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Not sure if this should be here or in a legal area, but it has to do with buying a used car, so hopefully it fits here.

My wife and I just purchased a used car (2007 Toyota), and the finance person who was doing the paperwork said it was "required by law" for them to offer an extended warranty on this 10-year old vehicle. We declined the "great discounted deal" offer, but had never heard before it was required by law to offer an extended warranty. This seemed dubious, and the final listing of costs was also packed with a hidden $300 window etching "theft recovery option" which we also declined. This was in Iowa, USA at a Toyota dealership, so it wasn't a hole-in-the wall place.

So my question is whether she was right, or if it was a bogus ploy? My guess is bogus, and if so, I have no qualms about calling them on it.

  • This will depend on local / state laws, but, for me, requiring this on a 10 year old car seems odd. I was offered one on my car which was bought and paid for by the seller, but it was optional. If the purchase is under finance then that may be different. – Solar Mike Jun 11 '17 at 6:45
  • It's a stealership. They love padding the final invoice with all kinds of fees. My favourites are: 1) the vehicle prep fee (do they need an automotive psychologist to break it to the car that it's going to live somewhere else now?), 2) transportation fee (so the advertized price is for the car at the factory? It's more than the cost of a plane ticket to the factory. Can't I just pick it up there?) and 3) nitrogen in the tires (what's wrong with air?). – tlhIngan Jun 11 '17 at 15:24
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tl dr: In a word, No.

(Note: Most of this applies only to the US)

From the Iowa Legal Aid website, it states:

Used car dealers may also offer a service contract for an extra fee. Such a contract, also called an extended warranty, usually covers more repairs for a longer period of time. It's still important to know what is and isn't covered because many times extended warranties cover too little to be worth their cost. A used car extended warranty usually isn't as good as a new car extended warranty the manufacturer offers. Before buying an extended warranty, find out the following:

  1. If the extended warranty covers all parts and systems of the vehicle;
  2. If a deductible is required;
  3. If routine maintenance has to be done at the dealership;
  4. If the extended warranty can be cancelled; and
  5. If the extended warranty covers towing and rental car charges while your car is being repaired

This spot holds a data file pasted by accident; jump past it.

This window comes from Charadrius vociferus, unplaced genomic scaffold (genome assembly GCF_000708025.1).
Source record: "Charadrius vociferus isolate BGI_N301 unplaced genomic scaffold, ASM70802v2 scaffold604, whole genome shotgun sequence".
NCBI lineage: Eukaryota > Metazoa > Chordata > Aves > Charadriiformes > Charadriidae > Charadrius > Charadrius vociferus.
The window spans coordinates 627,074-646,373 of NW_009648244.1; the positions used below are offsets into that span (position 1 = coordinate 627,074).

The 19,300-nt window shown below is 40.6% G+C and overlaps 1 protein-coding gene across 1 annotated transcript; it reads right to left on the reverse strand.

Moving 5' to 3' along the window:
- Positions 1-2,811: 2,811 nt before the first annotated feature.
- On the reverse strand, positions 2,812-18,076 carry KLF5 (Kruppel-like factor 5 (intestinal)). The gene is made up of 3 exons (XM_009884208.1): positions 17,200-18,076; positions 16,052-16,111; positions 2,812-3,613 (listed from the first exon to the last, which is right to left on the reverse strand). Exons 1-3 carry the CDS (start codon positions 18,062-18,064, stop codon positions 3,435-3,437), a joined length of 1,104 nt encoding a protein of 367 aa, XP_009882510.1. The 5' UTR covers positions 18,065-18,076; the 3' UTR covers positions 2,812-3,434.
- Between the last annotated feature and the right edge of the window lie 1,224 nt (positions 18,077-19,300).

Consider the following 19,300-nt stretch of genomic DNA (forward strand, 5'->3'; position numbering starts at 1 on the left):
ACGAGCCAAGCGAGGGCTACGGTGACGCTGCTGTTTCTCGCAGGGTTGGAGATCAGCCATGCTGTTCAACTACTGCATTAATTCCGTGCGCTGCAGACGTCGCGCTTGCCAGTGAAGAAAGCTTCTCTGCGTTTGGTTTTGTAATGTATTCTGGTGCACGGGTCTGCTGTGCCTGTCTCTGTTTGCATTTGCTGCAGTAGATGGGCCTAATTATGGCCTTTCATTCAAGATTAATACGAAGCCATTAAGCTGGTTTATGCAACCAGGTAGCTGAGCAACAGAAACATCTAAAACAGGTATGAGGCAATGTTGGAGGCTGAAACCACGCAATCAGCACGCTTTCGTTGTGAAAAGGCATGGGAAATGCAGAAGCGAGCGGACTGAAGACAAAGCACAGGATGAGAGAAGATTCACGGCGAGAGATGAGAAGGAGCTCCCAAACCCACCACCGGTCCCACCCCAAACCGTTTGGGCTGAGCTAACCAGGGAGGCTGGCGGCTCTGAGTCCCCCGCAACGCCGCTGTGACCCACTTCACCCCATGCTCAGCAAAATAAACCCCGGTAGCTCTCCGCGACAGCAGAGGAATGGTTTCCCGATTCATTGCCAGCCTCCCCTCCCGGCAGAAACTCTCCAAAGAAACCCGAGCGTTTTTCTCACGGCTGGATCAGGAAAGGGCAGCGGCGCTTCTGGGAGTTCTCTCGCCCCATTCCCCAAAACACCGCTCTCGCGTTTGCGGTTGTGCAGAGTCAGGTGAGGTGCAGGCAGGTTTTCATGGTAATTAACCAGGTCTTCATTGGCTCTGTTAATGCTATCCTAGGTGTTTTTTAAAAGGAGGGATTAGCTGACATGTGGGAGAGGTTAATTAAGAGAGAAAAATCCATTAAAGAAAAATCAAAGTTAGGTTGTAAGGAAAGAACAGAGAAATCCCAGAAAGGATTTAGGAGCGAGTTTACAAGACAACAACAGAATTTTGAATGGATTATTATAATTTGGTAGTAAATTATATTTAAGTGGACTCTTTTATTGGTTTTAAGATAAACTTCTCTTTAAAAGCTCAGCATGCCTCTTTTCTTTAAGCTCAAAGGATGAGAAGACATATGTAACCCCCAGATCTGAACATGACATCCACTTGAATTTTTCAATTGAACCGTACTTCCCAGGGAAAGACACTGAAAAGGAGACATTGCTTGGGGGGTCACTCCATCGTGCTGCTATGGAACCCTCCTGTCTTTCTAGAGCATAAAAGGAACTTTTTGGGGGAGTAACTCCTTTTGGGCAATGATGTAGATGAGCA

I'm not a lawyer, but in legalese the word "may" is used to suggest it is not a requirement and in this case is up to the seller. If it were a requirement, the word would be "shall".

Having worked as a car salesman before, I can tell you this is exactly a ploy of the sales force to get you to purchase more things which your vehicle doesn't really need or if you'd like them, the cost will be extravagant compared to what you can get it for elsewhere. There are four different ways a dealership can make money off of you:

  • Mark up on vehicle being sold
  • Giving you less on a trade in than it's worth
  • Aftermarket, such as your extended warranty, plus any other add-on
  • Finance (typically called "holding points")

In your case, the add-on being the extended warranty. While extended warranties are a lot better than what they used to be, you can get them through your financial institution or even research and purchase your own for a lot less than they will sell it to you at the dealership.

When you go to purchase a car it is good to several things so the dealership isn't robbing you blind. Here is how you counteract the four ways the dealership makes money:

  • Markup: Be an informed consumer. Look up on the internet to see what a car is worth. New or used, there are sites out there which will tell you the worth of the car. Ensure the dealership isn't overstating their hand.
  • Trade-in Value: As with above, look up on the internet to see what your car is worth. Sell your car outright to an individual using CraigsList or what have you if you can, as you'll get more money out of it. This is a little harder process, but it will save you big in the end. Dealerships will greatly under value your car, or at least they won't offer you the full value in an attempt to make more money off of you.
  • Aftermarket: Don't take whatever they are dealing. We used to offer undercoating, Scotchgard (fabric protectant), and paint sealant for ~$400. It only cost the dealership $60 to get it done. You can save yourself similarly if you just do it yourself (everything is available commercially).
  • Finance: Dealerships do what's called "holding points". What this means is, they will look at your finance records, can get you bought on a car at x% finance rate, but will then turn around and sell you the car at x+1% (IE: you can get a loan for 4%, yet they come back and sell it to you at 5%). The extra point they sell you at is profit for them, which the financial institution they are dealing with pays directly back to the dealership in the form of profit. The best way to combat this is to have your own financing prepared before you get there. Always give the dealership the chance to offer their own financing, but tell them you can get bought at another institution for X%. If they can beat the percentage, go with it. No sense costing yourself more money.

Personally, I realize the dealership is there to make money. I don't mind them making some money off of me, I just don't want them to make all their profit off of me. An informed consumer is a consumer who makes a good deal.

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